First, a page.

We explore a number of specifications of the cross-sectional multivariate setting described above to get a sense of the role that individual variables have in amplifying or mitigating the impact of financial shocks. For simplicity we start with a basic specification that reports the effect of the VIX on our measure of output. From there on, all specifications control for trade effects and include different combinations of macroeconomic fundamentals and their interaction with financial integration, depending on their statistical significance. A summary with the most relevant results is reported in Table 2 (See also Annex Tables A2A3).

Table 2.Main Results of Cross-Section Estimation1
Dependent Variable:Output Performance2
Basic ModelMainRobustness
Variable
VIX-0.176***-0.047***0.0100.008
(0.018)(0.017)(0.028)(0.034)
Trade channel0.117***0.113***
(0.019)(0.020)
Terms of trade7.637**
(3.553)
World GDP0.945***
(0.207)
Interaction of VIX with:
Financial integration-0.077+-0.123**
(0.049)(0.049)
Current account balance0.001+0.001
(0.001)(0.001)
Exchange rate flexibility-0.096**-0.117**
(0.046)(0.050)
External debt-0.000+-0.000
(0.000)(0.000)
Interaction of VIX with financial integration and:
Exchange rate flexibility0.190***0.235***
(0.070)(0.074)
Constant15.757***4.015**3.229*4.976***
(1.756)(1.619)(1.674)(1.819)
Observations337337268268
R-squared0.4180.5620.6410.571
F98.2468.3723.9418.98
Robust standard errors in parentheses.*** p<0.01, ** p<0.05, * p<0.10, + p<0.15

See footnote 8 for an explanation on how to derive the amplification effect of a given fundamental from these estimated coefficients.

Cumulative change of cyclical component of GDP, in percente of trend.

Robust standard errors in parentheses.*** p<0.01, ** p<0.05, * p<0.10, + p<0.15

See footnote 8 for an explanation on how to derive the amplification effect of a given fundamental from these estimated coefficients.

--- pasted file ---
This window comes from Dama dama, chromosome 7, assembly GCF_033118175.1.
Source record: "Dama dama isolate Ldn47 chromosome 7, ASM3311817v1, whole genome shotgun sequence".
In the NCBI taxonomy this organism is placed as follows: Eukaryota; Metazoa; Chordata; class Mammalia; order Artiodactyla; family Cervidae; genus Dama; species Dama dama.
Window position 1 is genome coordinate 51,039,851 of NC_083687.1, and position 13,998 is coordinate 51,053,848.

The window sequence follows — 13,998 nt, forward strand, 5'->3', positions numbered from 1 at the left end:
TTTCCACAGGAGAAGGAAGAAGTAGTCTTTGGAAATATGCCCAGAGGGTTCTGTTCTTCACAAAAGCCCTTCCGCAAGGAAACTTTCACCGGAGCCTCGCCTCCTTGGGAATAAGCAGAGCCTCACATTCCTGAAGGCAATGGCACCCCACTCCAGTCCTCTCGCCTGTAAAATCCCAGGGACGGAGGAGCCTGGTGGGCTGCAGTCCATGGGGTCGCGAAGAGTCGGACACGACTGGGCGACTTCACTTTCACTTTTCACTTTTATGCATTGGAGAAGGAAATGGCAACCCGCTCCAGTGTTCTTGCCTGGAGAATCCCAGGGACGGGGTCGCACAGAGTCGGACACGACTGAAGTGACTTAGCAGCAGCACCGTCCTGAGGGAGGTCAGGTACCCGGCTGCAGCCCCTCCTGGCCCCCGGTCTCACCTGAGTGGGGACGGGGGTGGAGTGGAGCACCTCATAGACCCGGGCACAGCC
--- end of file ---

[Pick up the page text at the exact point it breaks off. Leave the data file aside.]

Cumulative change of cyclical component of GDP, in percente of trend.

Results suggest that exchange rate flexibility is fundamental in buffering large global shocks, while higher financial integration, current account deficits and external debt, tend to ‘amplify’ them. Interestingly, and despite our priors, a number of variables were found to have a muted effect. International reserve buffers were found to have no statistically significant role in buffering global shocks. In the case of fiscal variables, we failed to find any significant role for debt levels.11 Although the primary fiscal balance was found to play a mitigating role—a stronger position mitigates the impact of the shock, it statistical significance disappeared when other fundamentals were included, with no doubt suggesting a strong cross-correlation. Finally, the degree of dollarization did not appear to be significant either.12

Recall that the amplification effect of a fundamental (x) is given by Eq. (3). To illustrate such effect, we use the estimated coefficients to obtain the predicted impact of a global financial shock (measured as a 10-point increase in the VIX) for different degrees of financial integration and fundamentals (Figure 10).

Figure 10.Macro Fundamentals and the Impact of Global Shocks1

Source: IMF staff calculations.

1 Impact of 10-point VIX shock for different levels of financial integration and fundamentals (other variables unchanged, at median EM value).

2 Cumulative deviations from trend output in percent of trend.

3 Total foreign assets plus total foreign liabilities, as percent of GDP. Reported levels correspond to deciles 20–80.

4 Percent of GDP. Levels correspond to deciles 20–80.

This shows that:

  • For the median EM—with a de facto crawling peg—higher financial integration tends to increase its vulnerability to global financial shocks.
  • The role of financial integration in mitigating or amplifying financial shocks, however, greatly depends on the country’s exchange rate regime. That is, greater financial integration amplifies the shock under fixed rate regimes but mitigates it under floating regimes.13
  • At the same time, for most levels of integration, greater exchange rate flexibility reduces the output cost of the global shock. Such mitigation effect is particularly pronounced for high levels of financial integration.
  • As expected, larger current account deficits make a country more vulnerable, although the effect is of small magnitude.
  • Similarly, high levels of external debt make a country more vulnerable to financial shocks, irrespective of the level of financial integration.